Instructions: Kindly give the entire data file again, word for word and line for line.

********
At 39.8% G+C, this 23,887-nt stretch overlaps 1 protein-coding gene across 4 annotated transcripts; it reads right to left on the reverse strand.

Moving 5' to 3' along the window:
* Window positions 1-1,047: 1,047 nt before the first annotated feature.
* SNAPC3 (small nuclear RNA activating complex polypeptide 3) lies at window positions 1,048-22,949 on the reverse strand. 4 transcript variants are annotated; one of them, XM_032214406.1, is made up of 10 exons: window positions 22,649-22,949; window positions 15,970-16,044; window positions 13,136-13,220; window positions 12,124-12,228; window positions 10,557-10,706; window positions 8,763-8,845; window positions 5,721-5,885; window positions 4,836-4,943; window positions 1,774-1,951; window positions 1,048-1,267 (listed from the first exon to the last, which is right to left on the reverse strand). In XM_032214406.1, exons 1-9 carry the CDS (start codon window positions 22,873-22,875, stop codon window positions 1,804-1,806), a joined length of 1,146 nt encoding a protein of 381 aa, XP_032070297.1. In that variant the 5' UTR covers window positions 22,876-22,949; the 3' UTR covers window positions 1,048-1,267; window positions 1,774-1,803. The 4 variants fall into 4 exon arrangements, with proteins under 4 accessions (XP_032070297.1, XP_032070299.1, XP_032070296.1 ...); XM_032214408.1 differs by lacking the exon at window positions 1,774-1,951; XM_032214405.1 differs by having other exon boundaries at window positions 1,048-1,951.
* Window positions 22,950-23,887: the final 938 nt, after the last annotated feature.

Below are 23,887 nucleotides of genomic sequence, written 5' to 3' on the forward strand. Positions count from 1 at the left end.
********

At 39.8% G+C, this 23,887-nt stretch overlaps 1 protein-coding gene across 4 annotated transcripts; it reads right to left on the reverse strand.

Moving 5' to 3' along the window:
* Window positions 1-1,047: 1,047 nt before the first annotated feature.
* SNAPC3 (small nuclear RNA activating complex polypeptide 3) lies at window positions 1,048-22,949 on the reverse strand. 4 transcript variants are annotated; one of them, XM_032214406.1, is made up of 10 exons: window positions 22,649-22,949; window positions 15,970-16,044; window positions 13,136-13,220; window positions 12,124-12,228; window positions 10,557-10,706; window positions 8,763-8,845; window positions 5,721-5,885; window positions 4,836-4,943; window positions 1,774-1,951; window positions 1,048-1,267 (listed from the first exon to the last, which is right to left on the reverse strand). In XM_032214406.1, exons 1-9 carry the CDS (start codon window positions 22,873-22,875, stop codon window positions 1,804-1,806), a joined length of 1,146 nt encoding a protein of 381 aa, XP_032070297.1. In that variant the 5' UTR covers window positions 22,876-22,949; the 3' UTR covers window positions 1,048-1,267; window positions 1,774-1,803. The 4 variants fall into 4 exon arrangements, with proteins under 4 accessions (XP_032070297.1, XP_032070299.1, XP_032070296.1 ...); XM_032214408.1 differs by lacking the exon at window positions 1,774-1,951; XM_032214405.1 differs by having other exon boundaries at window positions 1,048-1,951.
* Window positions 22,950-23,887: the final 938 nt, after the last annotated feature.

Below are 23,887 nucleotides of genomic sequence, written 5' to 3' on the forward strand. Positions count from 1 at the left end.